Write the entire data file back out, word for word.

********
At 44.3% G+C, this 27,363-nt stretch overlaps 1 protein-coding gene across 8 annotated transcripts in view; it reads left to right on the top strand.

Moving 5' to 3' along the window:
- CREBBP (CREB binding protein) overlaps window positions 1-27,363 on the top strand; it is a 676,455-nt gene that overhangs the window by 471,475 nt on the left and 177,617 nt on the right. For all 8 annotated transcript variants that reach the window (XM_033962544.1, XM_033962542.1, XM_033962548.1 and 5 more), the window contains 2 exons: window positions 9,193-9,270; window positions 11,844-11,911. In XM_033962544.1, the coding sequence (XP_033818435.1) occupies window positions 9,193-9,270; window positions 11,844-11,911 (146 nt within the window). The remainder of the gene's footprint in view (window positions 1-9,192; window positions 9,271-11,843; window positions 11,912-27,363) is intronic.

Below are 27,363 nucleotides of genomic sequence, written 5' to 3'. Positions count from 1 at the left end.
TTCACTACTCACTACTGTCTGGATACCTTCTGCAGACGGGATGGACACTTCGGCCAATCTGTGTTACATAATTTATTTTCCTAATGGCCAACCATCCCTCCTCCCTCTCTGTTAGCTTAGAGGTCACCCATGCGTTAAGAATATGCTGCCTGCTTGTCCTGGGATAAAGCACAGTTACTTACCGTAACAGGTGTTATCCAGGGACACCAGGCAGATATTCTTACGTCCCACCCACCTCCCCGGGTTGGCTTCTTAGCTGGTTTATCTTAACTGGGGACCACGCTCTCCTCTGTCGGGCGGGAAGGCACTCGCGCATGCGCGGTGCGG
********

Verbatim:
At 44.3% G+C, this 27,363-nt stretch overlaps 1 protein-coding gene across 8 annotated transcripts in view; it reads left to right on the top strand.

Moving 5' to 3' along the window:
- CREBBP (CREB binding protein) overlaps window positions 1-27,363 on the top strand; it is a 676,455-nt gene that overhangs the window by 471,475 nt on the left and 177,617 nt on the right. For all 8 annotated transcript variants that reach the window (XM_033962544.1, XM_033962542.1, XM_033962548.1 and 5 more), the window contains 2 exons: window positions 9,193-9,270; window positions 11,844-11,911. In XM_033962544.1, the coding sequence (XP_033818435.1) occupies window positions 9,193-9,270; window positions 11,844-11,911 (146 nt within the window). The remainder of the gene's footprint in view (window positions 1-9,192; window positions 9,271-11,843; window positions 11,912-27,363) is intronic.

Below are 27,363 nucleotides of genomic sequence, written 5' to 3'. Positions count from 1 at the left end.
TTCACTACTCACTACTGTCTGGATACCTTCTGCAGACGGGATGGACACTTCGGCCAATCTGTGTTACATAATTTATTTTCCTAATGGCCAACCATCCCTCCTCCCTCTCTGTTAGCTTAGAGGTCACCCATGCGTTAAGAATATGCTGCCTGCTTGTCCTGGGATAAAGCACAGTTACTTACCGTAACAGGTGTTATCCAGGGACACCAGGCAGATATTCTTACGTCCCACCCACCTCCCCGGGTTGGCTTCTTAGCTGGTTTATCTTAACTGGGGACCACGCTCTCCTCTGTCGGGCGGGAAGGCACTCGCGCATGCGCGGTGCGG